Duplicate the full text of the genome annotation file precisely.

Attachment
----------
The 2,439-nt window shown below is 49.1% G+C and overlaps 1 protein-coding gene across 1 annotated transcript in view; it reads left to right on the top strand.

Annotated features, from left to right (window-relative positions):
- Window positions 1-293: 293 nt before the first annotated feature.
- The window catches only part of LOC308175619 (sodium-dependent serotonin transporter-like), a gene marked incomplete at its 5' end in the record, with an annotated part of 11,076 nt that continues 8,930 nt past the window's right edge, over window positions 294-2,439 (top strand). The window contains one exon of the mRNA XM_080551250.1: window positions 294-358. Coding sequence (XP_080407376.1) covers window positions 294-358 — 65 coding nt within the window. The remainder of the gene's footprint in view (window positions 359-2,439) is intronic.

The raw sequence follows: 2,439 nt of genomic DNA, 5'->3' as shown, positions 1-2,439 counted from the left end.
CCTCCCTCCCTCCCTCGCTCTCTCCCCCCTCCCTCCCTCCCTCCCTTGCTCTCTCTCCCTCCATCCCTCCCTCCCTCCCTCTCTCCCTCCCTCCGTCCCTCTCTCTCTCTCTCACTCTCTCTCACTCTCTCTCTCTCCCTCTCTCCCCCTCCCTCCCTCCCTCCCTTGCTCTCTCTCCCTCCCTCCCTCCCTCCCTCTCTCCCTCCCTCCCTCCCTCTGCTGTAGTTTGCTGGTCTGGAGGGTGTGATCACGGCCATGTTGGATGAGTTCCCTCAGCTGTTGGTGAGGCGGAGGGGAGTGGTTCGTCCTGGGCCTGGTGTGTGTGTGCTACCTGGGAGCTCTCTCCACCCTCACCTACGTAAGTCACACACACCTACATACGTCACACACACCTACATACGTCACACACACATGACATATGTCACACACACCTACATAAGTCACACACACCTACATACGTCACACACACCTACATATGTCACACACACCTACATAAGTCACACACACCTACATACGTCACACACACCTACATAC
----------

The 2,439-nt window shown below is 49.1% G+C and overlaps 1 protein-coding gene across 1 annotated transcript in view; it reads left to right on the top strand.

Annotated features, from left to right (window-relative positions):
- Window positions 1-293: 293 nt before the first annotated feature.
- The window catches only part of LOC308175619 (sodium-dependent serotonin transporter-like), a gene marked incomplete at its 5' end in the record, with an annotated part of 11,076 nt that continues 8,930 nt past the window's right edge, over window positions 294-2,439 (top strand). The window contains one exon of the mRNA XM_080551250.1: window positions 294-358. Coding sequence (XP_080407376.1) covers window positions 294-358 — 65 coding nt within the window. The remainder of the gene's footprint in view (window positions 359-2,439) is intronic.

The raw sequence follows: 2,439 nt of genomic DNA, 5'->3' as shown, positions 1-2,439 counted from the left end.
CCTCCCTCCCTCCCTCGCTCTCTCCCCCCTCCCTCCCTCCCTCCCTTGCTCTCTCTCCCTCCATCCCTCCCTCCCTCCCTCTCTCCCTCCCTCCGTCCCTCTCTCTCTCTCTCACTCTCTCTCACTCTCTCTCTCTCCCTCTCTCCCCCTCCCTCCCTCCCTCCCTTGCTCTCTCTCCCTCCCTCCCTCCCTCCCTCTCTCCCTCCCTCCCTCCCTCTGCTGTAGTTTGCTGGTCTGGAGGGTGTGATCACGGCCATGTTGGATGAGTTCCCTCAGCTGTTGGTGAGGCGGAGGGGAGTGGTTCGTCCTGGGCCTGGTGTGTGTGTGCTACCTGGGAGCTCTCTCCACCCTCACCTACGTAAGTCACACACACCTACATACGTCACACACACCTACATACGTCACACACACATGACATATGTCACACACACCTACATAAGTCACACACACCTACATACGTCACACACACCTACATATGTCACACACACCTACATAAGTCACACACACCTACATACGTCACACACACCTACATAC